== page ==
At the beginning of the redesign, the core project team focused on benchmarking with other organizations and obtaining voice-of-the-customer feedback from areas across HR. Another important function of this team was to compare the current pay structure to the market data of Mayo Clinic’s jobs. This analysis framed the understanding that the pay structure was not a typical market-based pay structure, where you would find range minimums at the market 25th percentile and range maximums at the market 75th percentile. In fact, the analysis showed that on average, range minimums were around the 13th percentile and range maximums around the 86th percentile. This finding influenced the redesign, with a goal of bringing better market alignment to the pay structure. The ability to offer competitive pay on the lower end of a pay range was important, as was continuing to reward tenured employees with competitive pay and salary growth. 

To balance both extremes, a hybrid approach was used for the new pay structure design: a middle ground between the existing pay structure design and a strict market-based design with parameters of 25th and 75th percentiles. The pay structure progression was increased from 3% to 5% between midpoints. This reduced the number of pay ranges from over 80 to 45. Keeping the market analysis in mind as well as the goal of better alignment between the pay structure and market, the 45 ranges were divided into groups of 10 ranges with spreads of 30%, 35%, 40%, and 45%. A range spread of 50% was assigned to the top five ranges, those generally used by upper management roles.

The core project team facilitated leadership approval of the new structure design by providing data on the impact to employees. With most jobs landing in a pay range with a narrower spread than its current range, some employees would receive a pay increase to the higher range minimum. However, given the advanced tenure of Mayo Clinic’s workforce, many employees would see a lower pay range maximum. Leadership committed to maintaining current pay; no pay reductions occurred with the transition to the new pay structure.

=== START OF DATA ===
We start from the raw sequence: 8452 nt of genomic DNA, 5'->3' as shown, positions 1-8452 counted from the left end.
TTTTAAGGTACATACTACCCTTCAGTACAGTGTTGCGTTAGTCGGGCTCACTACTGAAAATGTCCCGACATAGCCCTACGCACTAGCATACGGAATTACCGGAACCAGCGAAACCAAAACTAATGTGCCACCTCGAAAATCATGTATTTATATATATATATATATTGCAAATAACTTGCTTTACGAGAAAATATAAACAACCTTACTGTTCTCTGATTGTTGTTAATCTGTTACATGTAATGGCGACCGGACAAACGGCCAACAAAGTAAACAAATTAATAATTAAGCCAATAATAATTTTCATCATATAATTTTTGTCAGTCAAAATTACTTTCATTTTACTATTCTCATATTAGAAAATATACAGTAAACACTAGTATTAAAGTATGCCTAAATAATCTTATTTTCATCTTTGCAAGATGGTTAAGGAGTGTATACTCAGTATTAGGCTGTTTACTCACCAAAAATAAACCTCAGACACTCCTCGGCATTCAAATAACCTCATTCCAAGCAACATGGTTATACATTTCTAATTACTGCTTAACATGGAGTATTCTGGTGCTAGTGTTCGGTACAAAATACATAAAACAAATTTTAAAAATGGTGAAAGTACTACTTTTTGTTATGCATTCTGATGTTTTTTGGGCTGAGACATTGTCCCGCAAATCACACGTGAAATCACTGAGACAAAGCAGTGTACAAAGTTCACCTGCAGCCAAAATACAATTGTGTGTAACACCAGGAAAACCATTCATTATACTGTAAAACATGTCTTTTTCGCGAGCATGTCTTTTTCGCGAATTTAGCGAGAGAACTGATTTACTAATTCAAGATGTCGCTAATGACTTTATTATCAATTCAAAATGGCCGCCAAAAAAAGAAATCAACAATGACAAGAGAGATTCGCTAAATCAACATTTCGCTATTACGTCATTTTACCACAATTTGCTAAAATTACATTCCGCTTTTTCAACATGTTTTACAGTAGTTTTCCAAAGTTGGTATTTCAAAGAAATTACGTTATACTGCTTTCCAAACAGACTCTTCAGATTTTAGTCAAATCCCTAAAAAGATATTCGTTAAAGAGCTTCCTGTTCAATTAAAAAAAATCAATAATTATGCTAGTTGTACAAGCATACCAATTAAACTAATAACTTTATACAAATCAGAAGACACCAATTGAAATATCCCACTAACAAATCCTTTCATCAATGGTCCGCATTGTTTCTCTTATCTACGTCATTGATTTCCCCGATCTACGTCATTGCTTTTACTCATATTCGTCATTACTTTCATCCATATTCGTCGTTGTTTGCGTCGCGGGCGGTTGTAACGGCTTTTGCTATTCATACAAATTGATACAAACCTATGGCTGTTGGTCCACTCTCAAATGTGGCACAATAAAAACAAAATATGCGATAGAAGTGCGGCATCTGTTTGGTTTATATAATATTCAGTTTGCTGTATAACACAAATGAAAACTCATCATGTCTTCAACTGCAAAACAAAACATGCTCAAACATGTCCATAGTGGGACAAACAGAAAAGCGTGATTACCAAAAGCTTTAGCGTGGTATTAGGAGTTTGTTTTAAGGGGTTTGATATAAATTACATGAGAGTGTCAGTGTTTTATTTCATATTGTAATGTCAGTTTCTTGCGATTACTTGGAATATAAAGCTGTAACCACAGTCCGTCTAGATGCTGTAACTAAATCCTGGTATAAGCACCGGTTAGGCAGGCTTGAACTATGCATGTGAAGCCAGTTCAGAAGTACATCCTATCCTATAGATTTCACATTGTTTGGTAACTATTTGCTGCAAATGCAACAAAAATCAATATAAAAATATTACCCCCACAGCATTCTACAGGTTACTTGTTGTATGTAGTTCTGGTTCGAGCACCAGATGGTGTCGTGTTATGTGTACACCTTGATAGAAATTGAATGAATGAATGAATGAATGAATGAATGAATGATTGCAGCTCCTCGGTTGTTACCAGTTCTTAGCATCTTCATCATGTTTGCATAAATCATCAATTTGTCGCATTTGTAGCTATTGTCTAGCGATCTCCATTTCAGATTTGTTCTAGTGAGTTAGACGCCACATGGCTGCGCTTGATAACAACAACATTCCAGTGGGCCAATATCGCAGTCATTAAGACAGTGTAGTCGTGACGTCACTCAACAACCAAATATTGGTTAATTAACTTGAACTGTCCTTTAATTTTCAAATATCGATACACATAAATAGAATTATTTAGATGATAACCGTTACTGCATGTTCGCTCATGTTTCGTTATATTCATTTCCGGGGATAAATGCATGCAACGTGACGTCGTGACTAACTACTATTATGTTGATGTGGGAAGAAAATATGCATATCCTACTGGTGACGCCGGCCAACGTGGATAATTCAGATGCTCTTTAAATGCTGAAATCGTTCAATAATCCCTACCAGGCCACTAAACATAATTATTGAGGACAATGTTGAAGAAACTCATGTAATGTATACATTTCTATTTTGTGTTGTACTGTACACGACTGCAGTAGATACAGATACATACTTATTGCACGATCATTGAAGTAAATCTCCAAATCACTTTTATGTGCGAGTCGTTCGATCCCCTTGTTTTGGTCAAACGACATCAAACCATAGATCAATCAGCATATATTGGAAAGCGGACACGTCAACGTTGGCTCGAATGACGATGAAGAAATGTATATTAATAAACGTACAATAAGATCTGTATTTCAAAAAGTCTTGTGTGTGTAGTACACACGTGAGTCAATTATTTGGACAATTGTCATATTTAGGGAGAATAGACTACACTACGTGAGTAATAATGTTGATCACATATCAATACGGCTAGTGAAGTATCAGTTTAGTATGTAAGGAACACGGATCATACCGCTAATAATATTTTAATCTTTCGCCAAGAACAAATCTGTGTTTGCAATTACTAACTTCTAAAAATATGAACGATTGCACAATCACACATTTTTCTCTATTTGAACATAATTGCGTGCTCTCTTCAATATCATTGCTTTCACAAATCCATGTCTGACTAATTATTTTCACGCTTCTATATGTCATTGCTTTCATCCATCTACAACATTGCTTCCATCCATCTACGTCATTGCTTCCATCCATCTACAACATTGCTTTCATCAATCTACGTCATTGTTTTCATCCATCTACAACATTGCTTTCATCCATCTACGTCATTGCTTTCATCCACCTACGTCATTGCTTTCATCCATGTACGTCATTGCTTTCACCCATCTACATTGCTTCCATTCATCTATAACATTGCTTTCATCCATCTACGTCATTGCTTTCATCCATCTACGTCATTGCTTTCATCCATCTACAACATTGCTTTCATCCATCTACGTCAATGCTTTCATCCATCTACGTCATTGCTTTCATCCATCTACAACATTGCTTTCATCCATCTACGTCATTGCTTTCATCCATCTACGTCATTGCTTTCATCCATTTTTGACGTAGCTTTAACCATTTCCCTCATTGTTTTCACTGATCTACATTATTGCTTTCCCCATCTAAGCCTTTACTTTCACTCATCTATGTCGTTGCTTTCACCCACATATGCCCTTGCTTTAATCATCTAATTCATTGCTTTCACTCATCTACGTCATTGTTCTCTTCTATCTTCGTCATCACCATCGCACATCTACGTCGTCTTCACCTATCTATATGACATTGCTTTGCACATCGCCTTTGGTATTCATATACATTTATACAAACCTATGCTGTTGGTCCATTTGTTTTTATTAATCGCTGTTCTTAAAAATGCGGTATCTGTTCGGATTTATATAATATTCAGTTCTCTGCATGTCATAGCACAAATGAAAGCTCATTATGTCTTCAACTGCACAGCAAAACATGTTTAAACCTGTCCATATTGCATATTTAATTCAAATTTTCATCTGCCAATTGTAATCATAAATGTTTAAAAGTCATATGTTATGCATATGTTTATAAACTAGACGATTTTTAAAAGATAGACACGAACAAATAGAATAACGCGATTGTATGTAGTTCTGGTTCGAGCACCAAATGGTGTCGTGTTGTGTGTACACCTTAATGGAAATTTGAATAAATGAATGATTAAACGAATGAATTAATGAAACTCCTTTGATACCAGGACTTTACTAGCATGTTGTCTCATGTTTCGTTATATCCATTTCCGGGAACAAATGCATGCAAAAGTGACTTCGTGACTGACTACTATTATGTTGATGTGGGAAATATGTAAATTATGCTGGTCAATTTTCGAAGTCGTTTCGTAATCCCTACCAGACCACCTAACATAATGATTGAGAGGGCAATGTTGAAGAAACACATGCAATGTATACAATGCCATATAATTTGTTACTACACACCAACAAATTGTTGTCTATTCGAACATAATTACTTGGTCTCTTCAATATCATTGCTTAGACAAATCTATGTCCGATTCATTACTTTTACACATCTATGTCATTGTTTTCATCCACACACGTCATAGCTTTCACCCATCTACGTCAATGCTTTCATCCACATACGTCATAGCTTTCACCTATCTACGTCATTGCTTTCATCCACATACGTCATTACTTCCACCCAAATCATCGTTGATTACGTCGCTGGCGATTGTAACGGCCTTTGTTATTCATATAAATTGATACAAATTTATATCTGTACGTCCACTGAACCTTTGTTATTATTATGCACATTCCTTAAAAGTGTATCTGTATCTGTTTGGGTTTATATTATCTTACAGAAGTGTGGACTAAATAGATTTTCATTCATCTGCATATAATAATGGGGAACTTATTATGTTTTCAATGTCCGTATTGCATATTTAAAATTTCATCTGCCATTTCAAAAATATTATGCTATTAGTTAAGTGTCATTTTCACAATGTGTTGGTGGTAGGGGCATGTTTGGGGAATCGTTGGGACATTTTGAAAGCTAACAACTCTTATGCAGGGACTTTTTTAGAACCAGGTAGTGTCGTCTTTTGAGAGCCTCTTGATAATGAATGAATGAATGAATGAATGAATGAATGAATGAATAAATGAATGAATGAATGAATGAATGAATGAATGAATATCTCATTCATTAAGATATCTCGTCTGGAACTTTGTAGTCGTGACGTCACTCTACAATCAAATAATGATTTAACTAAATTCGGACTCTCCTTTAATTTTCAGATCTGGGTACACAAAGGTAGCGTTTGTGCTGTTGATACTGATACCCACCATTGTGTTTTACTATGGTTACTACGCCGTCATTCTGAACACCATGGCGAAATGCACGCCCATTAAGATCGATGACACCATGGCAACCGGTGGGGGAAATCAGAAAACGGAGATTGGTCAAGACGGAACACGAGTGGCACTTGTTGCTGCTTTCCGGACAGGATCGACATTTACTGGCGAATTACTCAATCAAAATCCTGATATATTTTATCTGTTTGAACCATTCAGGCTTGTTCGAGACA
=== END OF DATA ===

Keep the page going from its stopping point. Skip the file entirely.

Finally, the core project team also facilitated the implementation of the new pay structure. This involved liaising with technology teams, developing a communication timeline and executing the communication plan.

HR Oversight Team
Membership of the HR oversight team consisted of leaders from the following human resources functional areas: compensation, people services and people consulting, strategic projects, HR technology and recruitment.

This team met monthly and provided input and feedback on various aspects of the project including the project charter, technology and systems requirements, and the communication timeline and plan. Ultimately, the role of HR Oversight was to socialize the project with other leaders and keep their teams informed, and most importantly to be a sounding board for the core project team’s ideas and recommendations. They were called upon to ask probing questions and advise the core project team on potential barriers.